Individuals who suffer from panic attacks that affect their ability to function normally at work or home are sometimes eligible to receive Social Security Disability benefits, including Social Security Disability Insurance (SSDI) and Supplemental Security Income (SSI).
The Social Security Administration (SSA) recognizes that panic disorders can pose a significant barrier to employment. If you have frequent, severe panic attacks that interfere with your ability to work full-time for at least twelve months, you might qualify for disability benefits.
A panic attack is a sudden intense fear that triggers severe physical reactions despite the lack of any real danger. During a panic attack, you might feel as though you don't have any control over your body. Some panic attacks can feel like you're having a heart attack.
Symptoms of panic attacks include:
Many people experience a panic attack at least once in their lifetime. But if you're experiencing repeated panic attacks, you might be diagnosed with a condition called a panic disorder.
Some people are able to manage their panic disorder with medication, breathing exercises, or self-soothing behavior. But other people can have more difficulty getting their panic attacks under control. If your panic attacks go untreated, your daily routine can be affected in the following ways:
During a panic attack, you're likely to have very limited functional abilities. If you're feeling paralyzed with fear, doing any kind of work can seem impossible. Even when you're not actively experiencing a panic attack, your mind might be preoccupied worrying about when another panic attack might occur. Such ongoing anxiety can affect your ability to concentrate, complete tasks, or get along with others in the workplace. If your mental impairments are significant enough, they could affect your ability to work at any job.
You can get disability benefits for panic attacks if you can show that your panic disorder is severe enough to meet a listed impairment, or if your panic disorder prevents you from working at any job.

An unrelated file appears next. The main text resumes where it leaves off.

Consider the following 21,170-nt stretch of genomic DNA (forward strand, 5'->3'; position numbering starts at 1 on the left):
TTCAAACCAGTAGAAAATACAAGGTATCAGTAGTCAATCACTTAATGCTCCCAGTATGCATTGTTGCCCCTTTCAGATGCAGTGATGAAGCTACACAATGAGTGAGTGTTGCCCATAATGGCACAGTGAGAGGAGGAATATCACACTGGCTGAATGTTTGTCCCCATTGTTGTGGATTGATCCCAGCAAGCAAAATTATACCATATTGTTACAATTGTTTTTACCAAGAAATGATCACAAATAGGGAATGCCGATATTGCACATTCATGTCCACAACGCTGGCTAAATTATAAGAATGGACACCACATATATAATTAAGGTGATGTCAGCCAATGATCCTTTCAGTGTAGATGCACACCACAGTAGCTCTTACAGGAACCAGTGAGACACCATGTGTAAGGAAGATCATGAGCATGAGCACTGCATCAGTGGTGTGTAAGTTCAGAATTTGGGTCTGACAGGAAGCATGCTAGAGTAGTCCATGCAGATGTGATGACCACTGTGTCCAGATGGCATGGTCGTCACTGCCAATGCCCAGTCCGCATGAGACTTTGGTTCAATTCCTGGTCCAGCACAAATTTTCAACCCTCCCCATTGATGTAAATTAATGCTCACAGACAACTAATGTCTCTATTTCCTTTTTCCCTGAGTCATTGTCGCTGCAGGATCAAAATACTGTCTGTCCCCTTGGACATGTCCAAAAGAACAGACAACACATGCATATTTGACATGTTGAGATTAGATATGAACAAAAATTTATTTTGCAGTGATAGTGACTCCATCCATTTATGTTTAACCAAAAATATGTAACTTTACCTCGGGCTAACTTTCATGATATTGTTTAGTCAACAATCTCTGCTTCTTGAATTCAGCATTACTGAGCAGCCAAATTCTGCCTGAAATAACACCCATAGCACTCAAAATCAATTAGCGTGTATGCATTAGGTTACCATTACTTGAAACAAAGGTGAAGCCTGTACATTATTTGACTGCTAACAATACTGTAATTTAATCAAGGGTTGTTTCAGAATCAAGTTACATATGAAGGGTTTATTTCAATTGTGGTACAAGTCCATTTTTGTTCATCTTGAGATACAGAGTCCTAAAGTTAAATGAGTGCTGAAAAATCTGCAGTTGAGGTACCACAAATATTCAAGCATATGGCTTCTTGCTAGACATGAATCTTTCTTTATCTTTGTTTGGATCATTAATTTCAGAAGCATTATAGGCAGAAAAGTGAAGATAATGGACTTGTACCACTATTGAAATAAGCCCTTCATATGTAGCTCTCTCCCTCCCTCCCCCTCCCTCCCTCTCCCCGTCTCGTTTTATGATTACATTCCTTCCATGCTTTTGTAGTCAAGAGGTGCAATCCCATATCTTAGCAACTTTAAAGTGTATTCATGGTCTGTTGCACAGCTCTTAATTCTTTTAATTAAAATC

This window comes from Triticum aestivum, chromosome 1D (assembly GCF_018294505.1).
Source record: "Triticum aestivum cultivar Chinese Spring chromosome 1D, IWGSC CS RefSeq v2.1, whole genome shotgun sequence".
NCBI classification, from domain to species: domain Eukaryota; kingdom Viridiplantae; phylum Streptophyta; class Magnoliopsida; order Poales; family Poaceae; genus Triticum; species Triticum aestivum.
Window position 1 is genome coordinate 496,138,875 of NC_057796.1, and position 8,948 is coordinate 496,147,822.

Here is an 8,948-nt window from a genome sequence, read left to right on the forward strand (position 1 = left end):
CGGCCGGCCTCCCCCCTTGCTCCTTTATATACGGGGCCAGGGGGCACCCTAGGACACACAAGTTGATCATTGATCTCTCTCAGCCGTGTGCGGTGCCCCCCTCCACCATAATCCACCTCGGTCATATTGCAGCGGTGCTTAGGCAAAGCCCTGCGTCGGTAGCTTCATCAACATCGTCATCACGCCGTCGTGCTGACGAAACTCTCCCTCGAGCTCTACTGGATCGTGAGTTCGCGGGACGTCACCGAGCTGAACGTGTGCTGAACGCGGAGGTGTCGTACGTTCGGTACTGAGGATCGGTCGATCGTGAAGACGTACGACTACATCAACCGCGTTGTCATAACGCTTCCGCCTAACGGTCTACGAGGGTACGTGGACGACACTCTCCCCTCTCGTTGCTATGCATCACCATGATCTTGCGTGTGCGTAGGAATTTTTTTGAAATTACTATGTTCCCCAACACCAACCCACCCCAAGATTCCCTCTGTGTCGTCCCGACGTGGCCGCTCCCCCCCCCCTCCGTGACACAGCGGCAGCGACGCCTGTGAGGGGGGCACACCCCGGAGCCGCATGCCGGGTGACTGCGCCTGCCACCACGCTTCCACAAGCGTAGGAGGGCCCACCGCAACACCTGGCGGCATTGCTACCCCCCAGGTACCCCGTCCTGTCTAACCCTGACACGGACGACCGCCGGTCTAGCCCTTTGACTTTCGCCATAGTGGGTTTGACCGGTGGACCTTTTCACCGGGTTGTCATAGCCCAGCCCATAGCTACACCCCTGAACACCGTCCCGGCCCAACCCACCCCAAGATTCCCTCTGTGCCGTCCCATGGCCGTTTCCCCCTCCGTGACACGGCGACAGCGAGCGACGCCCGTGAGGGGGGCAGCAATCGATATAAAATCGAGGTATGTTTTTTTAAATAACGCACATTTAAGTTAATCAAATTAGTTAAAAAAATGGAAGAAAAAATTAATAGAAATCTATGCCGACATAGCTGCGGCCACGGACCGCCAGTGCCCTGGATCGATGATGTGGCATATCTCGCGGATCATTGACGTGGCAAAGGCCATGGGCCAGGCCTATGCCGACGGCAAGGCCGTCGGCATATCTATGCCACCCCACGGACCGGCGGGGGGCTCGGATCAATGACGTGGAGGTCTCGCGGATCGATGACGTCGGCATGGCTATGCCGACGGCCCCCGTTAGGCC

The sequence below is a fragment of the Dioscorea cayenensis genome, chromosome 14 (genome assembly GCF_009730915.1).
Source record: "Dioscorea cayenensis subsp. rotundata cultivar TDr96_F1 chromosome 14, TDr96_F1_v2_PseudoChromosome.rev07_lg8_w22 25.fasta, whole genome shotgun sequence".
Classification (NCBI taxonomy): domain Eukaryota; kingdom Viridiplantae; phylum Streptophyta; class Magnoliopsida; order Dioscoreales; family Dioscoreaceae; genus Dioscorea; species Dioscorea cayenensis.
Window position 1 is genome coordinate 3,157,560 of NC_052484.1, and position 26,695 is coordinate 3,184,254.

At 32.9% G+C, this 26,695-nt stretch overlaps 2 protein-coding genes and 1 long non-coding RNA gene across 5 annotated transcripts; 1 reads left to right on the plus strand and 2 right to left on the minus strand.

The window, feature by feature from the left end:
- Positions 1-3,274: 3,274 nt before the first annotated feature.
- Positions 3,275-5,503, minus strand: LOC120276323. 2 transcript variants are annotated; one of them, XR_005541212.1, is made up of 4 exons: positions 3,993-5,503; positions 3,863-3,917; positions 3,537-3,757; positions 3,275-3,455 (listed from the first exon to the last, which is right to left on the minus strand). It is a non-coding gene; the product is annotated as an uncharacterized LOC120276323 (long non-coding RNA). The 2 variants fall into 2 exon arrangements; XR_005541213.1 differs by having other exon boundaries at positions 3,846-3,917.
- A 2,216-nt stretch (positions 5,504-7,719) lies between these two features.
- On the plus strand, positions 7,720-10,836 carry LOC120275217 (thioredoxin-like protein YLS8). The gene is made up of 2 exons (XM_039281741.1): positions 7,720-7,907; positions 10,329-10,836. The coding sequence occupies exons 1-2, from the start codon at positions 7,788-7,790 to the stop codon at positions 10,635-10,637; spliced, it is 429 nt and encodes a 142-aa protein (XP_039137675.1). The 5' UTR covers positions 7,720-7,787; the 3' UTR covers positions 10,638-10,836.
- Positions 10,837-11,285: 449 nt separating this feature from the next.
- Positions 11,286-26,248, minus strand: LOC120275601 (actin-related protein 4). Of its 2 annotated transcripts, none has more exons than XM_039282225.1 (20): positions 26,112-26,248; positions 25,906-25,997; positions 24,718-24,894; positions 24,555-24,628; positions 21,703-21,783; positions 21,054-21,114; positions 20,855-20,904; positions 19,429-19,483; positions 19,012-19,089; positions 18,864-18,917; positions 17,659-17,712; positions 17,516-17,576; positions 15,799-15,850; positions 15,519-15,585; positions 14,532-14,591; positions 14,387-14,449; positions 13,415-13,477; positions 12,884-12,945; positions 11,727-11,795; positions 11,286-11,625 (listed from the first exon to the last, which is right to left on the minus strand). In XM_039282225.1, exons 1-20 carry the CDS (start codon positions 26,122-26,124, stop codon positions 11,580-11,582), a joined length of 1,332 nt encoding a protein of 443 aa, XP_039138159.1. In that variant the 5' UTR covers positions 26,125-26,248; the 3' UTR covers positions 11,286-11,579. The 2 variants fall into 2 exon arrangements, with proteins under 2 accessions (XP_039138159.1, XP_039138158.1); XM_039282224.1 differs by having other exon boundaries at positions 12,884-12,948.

Anxiety and panic disorders are included in Social Security's Listing of Impairments that the agency considers automatically disabling in certain circumstances. You can be found disabled by "meeting" listing 12.06 if you've been diagnosed with panic disorder or agoraphobia and you experience one or both of the following:
You must also be able to show that you have an "extreme" (debilitating) limitation in one, or a "marked" (intense, but not debilitating) limitation in two, of the following areas:
To be found disabled by meeting listing 12.06, you'll need to provide medical evidence from a psychiatrist or psychologist that shows the extent of your panic attacks. Your medical records should contain at least one full description of a typical panic attack, documentation of how long your panic attacks last for and how often they occur, and possible causes for the panic attacks.
If you have doctors, counselors, or therapists who have witnessed you during one of your panic attacks, they should include their observations along with a medical source opinion stating any difficulties with public interaction, decision making, or concentration you have as a result of your panic disorder. You can also have a friend or family member who's seen you have panic attacks provide a description of what they saw.
Not everybody with panic disorder experiences panic attacks of the duration and severity required to meet the listing. But you can still qualify for disability benefits if you can show that your panic attacks keep you from performing any job.
Social Security decides whether you can work by looking at your daily activities and your medical records to determine your residual functional capacity (RFC). Your RFC is a set of restrictions on the most you're capable of doing, mentally or physically, at work.
The amount of restrictions in your RFC depends on how severe your panic disorder is. More limitations in your RFC means that fewer jobs exist that you're able to perform safely, and certain restrictions can rule out full-time work entirely. For example, somebody who experiences a mild panic attack every month might need an extra 15-minute break to get their fear under control, but that limitation is unlikely to eliminate all jobs. But somebody who is unable to leave their house for days because of ongoing agoraphobia isn't likely to maintain full-time work.
Few people are awarded disability benefits at the initial determination level, and gathering the medical evidence needed to support an application for panic disorder can be challenging and time-consuming. Consider getting help from an experienced disability attorney or advocate to help guide you through the disability determination process.
Your lawyer or representative will know how to obtain the proper medical evidence to support an argument that your panic disorder meets the listing or that you'd be unable to work full-time. Your attorney can help you document your panic attacks, handle communications with the Social Security Administration, and represent you at a hearing in front of an administrative law judge.
You can find a lawyer near you using our attorney locator tool here.
Updated January 18, 2023